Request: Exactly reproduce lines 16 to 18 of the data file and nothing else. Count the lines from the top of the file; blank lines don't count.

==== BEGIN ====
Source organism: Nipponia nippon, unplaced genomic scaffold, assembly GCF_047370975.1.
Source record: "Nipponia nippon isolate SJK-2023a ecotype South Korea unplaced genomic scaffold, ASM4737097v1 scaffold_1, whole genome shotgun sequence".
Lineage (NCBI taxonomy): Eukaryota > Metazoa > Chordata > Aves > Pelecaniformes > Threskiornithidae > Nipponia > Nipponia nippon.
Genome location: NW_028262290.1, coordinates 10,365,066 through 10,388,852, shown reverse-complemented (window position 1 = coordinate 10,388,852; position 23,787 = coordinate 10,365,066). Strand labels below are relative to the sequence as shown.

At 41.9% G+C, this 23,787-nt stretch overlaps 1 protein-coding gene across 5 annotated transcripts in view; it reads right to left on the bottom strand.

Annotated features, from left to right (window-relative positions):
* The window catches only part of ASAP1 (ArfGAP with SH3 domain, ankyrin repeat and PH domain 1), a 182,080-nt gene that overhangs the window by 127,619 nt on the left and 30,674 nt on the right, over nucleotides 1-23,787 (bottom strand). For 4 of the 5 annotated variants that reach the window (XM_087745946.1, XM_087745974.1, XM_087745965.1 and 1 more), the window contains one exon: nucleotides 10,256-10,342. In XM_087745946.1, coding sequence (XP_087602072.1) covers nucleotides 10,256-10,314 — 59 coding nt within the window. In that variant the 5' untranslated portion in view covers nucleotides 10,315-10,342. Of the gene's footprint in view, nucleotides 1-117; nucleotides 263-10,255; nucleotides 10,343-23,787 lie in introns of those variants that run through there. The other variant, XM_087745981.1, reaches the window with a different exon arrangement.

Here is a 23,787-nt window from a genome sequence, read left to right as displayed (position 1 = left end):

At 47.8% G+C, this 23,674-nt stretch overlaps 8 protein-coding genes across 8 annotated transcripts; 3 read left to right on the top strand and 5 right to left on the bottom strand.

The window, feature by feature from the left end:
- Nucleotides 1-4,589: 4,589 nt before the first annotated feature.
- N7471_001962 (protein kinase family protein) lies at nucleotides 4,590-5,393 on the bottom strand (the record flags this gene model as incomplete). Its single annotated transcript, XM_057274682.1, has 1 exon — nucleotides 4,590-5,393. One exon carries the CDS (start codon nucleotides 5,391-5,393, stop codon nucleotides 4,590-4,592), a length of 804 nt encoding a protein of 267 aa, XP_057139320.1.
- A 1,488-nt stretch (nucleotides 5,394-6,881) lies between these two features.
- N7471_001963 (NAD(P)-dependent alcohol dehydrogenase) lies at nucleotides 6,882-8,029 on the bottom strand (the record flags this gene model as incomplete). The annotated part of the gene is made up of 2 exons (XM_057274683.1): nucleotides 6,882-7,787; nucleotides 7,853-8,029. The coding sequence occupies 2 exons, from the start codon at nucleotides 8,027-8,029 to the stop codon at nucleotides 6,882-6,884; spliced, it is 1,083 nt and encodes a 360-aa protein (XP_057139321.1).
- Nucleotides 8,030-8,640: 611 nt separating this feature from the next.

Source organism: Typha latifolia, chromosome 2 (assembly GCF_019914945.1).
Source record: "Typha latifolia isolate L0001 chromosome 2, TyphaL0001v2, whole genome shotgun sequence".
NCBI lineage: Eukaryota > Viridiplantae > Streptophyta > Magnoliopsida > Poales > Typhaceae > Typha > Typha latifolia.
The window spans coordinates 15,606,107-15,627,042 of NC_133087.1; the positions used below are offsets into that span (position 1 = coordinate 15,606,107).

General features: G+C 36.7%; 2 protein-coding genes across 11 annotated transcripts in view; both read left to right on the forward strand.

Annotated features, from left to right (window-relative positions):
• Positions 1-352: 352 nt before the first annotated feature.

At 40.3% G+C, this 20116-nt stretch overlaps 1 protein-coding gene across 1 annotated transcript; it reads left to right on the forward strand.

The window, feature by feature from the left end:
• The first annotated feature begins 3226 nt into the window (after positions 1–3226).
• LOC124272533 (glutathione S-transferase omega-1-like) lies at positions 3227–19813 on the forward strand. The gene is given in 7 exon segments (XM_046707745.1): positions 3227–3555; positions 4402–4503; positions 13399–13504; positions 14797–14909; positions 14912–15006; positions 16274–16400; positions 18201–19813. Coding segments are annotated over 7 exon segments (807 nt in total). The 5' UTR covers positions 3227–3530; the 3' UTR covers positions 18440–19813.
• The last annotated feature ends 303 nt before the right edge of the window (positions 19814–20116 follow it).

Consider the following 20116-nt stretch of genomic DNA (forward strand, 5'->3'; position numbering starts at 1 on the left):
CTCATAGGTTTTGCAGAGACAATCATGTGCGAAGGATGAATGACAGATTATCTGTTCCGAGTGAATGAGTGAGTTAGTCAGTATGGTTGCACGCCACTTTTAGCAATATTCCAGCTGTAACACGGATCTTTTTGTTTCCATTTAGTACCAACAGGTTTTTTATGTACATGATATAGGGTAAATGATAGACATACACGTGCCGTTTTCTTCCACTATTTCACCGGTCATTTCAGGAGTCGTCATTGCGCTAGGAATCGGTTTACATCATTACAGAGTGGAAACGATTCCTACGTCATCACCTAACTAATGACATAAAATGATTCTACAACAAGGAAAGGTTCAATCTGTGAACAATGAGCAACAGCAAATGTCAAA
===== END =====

Source organism: Typha latifolia, chromosome 2 (assembly GCF_019914945.1).
Source record: "Typha latifolia isolate L0001 chromosome 2, TyphaL0001v2, whole genome shotgun sequence".
NCBI lineage: Eukaryota > Viridiplantae > Streptophyta > Magnoliopsida > Poales > Typhaceae > Typha > Typha latifolia.